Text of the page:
Like so many other ladies, I was blindsided by infertility. Playing with dolls as a little girl, it never occurred to me that my arms would never hold a wee babe of my very own. That my belly would never swell with a new little life growing inside. Being a mother was an assumption I never questioned so my baby fever was agonising and, to this day, my husband Rhys and I still don’t know why we can’t conceive.
The cure for baby fever came from an unlikely source: my step-children. But not in the way you might expect.
As the victims of lifelong parental alienation from their father, my step-children have shown me just how badly children can turn out. How much pain they can cause you. They showed me a side of motherhood that is so dark, so painful, that I lost my baby fever.
If that sounds bitter, it’s not. I’m actually relieved.
Three decades ago when Rhys’ ex-wife bamboozled the family courts into believing her to be a wonderful mum, she had only begun the charade of the century. It gave her carte blanche to raise the children to be duplicates of her–liars, thieves, fraudsters, alcoholics, criminals–while blocking any ‘interference’ for good by Rhys.
Rhys and his ex-wife are such polar opposites, I often wonder how they got together in the first place. Rhys is the kind of person they call ‘classy’. He has morals, ethics, refinement and charming old world manners. Rhys may be poor as a church mouse but he’s a gentleman. He reads philosophy. He may enjoy a single beer on occasion, but he air conducts Mozart while sipping his beer.
If Rhys is champagne, his ex is mud. She has no class, no ethics, no refinement. Her sole motivation is money, as much as possible, always ill-gotten, never earned. There is nothing she will not stoop to, no crime she won’t commit, no abuse she won’t turn a blind eye to, nothing she won’t steal to fund her alcoholism and greed.
The few visitations Rhys’ ex would allow him to have with his children exposed them to a more elevated way of living, good morals and high ethics. But since reaching adulthood they have all chosen to perpetuate their mother’s culture and ethics or, rather, lack thereof.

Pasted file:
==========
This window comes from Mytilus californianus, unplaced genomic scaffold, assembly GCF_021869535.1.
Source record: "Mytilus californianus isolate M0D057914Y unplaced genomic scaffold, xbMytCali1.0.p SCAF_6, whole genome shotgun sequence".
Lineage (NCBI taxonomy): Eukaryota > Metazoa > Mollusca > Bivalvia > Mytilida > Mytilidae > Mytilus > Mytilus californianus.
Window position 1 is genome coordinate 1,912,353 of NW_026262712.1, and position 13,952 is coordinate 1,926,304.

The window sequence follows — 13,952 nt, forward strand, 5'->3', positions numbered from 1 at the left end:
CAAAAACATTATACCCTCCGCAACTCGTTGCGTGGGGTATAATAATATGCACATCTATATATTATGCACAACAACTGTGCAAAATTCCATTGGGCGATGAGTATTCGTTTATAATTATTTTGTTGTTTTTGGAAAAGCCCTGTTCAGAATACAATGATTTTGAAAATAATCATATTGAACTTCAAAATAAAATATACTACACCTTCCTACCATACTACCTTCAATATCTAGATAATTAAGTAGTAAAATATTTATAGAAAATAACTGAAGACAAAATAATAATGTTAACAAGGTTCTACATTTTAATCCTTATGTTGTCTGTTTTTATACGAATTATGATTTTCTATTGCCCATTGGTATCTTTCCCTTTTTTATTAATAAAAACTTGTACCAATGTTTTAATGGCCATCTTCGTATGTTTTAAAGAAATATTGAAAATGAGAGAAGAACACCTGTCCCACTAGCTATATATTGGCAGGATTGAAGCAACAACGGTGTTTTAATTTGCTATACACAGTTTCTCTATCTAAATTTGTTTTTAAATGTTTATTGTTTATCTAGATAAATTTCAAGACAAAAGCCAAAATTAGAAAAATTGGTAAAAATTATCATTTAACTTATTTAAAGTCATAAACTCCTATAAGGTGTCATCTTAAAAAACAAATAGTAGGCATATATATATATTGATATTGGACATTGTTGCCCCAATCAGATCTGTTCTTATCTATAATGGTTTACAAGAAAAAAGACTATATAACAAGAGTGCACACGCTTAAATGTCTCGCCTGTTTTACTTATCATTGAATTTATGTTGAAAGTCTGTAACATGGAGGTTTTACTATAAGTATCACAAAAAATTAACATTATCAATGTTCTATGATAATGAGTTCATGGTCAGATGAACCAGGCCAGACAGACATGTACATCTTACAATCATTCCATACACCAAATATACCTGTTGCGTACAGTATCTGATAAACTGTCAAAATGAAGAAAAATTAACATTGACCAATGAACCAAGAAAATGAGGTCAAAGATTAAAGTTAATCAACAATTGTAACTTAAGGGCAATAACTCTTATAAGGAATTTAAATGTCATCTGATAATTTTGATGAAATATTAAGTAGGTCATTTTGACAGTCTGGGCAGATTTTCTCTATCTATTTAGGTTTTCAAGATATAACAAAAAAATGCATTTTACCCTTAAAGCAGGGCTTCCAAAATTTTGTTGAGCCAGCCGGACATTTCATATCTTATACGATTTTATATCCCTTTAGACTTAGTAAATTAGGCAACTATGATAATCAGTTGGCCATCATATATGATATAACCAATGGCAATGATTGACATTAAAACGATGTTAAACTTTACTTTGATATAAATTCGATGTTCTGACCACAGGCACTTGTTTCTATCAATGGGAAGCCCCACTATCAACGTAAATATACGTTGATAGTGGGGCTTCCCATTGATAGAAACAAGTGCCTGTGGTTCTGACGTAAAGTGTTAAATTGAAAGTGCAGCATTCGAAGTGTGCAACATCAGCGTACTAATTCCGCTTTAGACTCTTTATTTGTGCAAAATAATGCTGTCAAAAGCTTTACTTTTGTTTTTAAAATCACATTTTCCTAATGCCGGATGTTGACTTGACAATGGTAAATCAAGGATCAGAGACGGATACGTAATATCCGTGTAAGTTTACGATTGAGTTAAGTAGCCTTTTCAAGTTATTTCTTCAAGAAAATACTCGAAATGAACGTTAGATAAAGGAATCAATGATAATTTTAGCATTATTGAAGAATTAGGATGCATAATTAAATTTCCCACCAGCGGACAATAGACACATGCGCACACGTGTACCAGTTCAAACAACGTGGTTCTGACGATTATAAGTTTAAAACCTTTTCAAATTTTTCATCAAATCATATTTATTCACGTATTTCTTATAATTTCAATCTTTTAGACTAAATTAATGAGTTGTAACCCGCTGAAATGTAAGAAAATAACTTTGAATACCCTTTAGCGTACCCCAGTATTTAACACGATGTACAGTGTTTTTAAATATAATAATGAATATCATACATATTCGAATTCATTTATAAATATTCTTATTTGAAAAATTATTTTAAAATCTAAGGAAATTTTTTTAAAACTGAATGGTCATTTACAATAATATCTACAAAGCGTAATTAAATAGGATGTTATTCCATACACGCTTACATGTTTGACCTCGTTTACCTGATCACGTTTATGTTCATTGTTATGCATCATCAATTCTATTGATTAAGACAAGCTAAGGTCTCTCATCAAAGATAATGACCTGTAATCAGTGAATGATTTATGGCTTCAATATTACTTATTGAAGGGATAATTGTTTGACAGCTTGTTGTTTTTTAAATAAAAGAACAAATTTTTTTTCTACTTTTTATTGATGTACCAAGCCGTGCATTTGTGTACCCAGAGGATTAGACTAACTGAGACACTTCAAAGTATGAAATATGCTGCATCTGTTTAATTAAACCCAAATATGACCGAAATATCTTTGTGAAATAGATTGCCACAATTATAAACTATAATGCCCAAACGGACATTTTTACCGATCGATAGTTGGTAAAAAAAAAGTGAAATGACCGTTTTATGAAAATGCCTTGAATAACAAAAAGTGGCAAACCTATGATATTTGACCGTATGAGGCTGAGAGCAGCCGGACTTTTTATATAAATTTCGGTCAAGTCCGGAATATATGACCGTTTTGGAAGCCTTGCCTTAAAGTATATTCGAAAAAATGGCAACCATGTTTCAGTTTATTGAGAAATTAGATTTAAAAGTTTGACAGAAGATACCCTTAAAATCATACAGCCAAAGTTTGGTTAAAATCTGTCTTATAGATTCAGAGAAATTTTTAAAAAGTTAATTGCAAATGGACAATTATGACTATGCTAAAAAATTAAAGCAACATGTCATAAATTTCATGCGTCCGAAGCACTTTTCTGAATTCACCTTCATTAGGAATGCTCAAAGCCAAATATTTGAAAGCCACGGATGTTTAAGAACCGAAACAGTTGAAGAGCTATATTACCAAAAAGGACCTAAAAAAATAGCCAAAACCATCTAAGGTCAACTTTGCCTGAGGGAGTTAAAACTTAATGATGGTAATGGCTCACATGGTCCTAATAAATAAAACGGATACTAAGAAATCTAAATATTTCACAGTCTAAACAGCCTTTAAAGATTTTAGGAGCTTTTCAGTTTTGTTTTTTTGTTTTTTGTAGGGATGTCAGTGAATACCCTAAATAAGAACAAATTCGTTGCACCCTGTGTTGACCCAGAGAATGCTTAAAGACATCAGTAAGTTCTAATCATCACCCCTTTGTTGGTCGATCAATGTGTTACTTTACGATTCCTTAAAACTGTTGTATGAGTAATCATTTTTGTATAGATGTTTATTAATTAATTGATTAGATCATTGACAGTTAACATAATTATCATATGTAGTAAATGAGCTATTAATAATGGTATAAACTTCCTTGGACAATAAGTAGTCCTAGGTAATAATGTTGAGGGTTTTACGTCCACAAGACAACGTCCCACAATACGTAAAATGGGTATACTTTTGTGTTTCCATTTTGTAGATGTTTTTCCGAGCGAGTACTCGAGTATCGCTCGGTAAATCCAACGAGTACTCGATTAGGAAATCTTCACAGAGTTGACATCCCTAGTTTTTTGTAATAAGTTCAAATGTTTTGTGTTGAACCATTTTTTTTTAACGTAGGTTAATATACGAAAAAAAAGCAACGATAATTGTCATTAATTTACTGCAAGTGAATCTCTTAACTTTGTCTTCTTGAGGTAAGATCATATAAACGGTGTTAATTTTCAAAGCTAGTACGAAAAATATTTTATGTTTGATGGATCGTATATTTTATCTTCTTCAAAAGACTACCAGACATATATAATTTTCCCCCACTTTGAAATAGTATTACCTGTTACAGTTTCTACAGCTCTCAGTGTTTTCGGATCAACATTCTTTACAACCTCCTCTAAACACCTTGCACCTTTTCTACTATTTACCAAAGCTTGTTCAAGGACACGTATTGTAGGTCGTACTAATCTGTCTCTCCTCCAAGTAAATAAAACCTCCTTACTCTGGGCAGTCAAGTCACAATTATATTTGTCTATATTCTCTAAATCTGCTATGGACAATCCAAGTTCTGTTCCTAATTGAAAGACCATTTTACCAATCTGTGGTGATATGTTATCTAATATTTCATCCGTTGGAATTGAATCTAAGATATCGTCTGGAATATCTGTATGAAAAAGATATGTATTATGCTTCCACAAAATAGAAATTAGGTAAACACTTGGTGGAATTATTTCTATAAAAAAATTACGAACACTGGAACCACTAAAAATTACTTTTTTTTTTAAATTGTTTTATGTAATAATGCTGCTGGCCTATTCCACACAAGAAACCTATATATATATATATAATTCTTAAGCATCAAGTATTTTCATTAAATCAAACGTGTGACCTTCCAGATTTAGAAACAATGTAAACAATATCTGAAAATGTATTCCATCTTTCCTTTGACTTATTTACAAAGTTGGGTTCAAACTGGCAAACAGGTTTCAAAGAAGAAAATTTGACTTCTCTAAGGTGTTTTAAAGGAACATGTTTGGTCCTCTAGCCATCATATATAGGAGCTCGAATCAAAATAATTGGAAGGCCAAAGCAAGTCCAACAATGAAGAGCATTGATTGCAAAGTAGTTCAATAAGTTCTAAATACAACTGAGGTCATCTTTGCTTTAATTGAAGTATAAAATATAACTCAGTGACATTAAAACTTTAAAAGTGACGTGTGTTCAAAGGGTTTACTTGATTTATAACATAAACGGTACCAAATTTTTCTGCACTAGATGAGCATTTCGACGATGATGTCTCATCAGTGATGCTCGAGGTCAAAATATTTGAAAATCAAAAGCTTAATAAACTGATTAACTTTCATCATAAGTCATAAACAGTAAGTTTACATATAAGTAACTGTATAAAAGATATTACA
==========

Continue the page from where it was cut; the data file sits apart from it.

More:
Given a choice between scholarships, education and employment, they have chosen to sell street drugs.
Encouraged to care for their mental health after a truly horrific upbringing, they’ve chosen to drown their pain in ever increasing amounts of alcohol, cannabis and hard drugs instead of therapy and counselling.
This is particularly blatant with Rhys daughter. When her mother knowingly allowed her boyfriend (one of many) to sexually abuse Rhys’ daughter, that was only the start. She taught her daughter that sex is a woman’s currency. If she wants money, why pursue a career when you can get down on your knees or spread your legs. She taught her daughter to unwillingly ‘consent’ to be sodomised. Rich men are preferred. In a pinch, escorting is even okay. Anything to get money with stooping to get a proper job.
After watching my step-children embrace every vice, every crime, every depravity including incest, it shocked me out of my baby fever. ‘If this is how children can turn out bringing their parents nothing but heartache, then I want no part of having children’. I told Rhys. ‘I wanted a cute, cuddly, cooing baby. But who’s to say they’ll grow up to be a person of substance who’ll make us proud? They may choose the wrong path too! I’ve had all the pains of motherhood. I don’t want to risk more pain just have a little joy’. Rhys was relieved.
Do I think it was inevitable that Rhys’ children should live such self-destructive lives? No. It was a choice. They knew there was another path but to the last man, they all followed in their mother’s footsteps, recreating her life while claiming to despise her.
Rhys and I can only shake our heads and hope that someday they’ll realise that they don’t have to live that way. There is a higher, happier, simpler life full of joy and beauty. But perhaps they have to suffer more heartaches, more stints in gaol, more fatherless children, more STIs before they’ll realise that life can be sweet, straightforward and kind if they choose that life.
Or maybe they’ll continue to perpetually blame their father for all the pain they cause themselves with their poor adult choices.
Time alone will tell. But I really don’t want a baby anymore.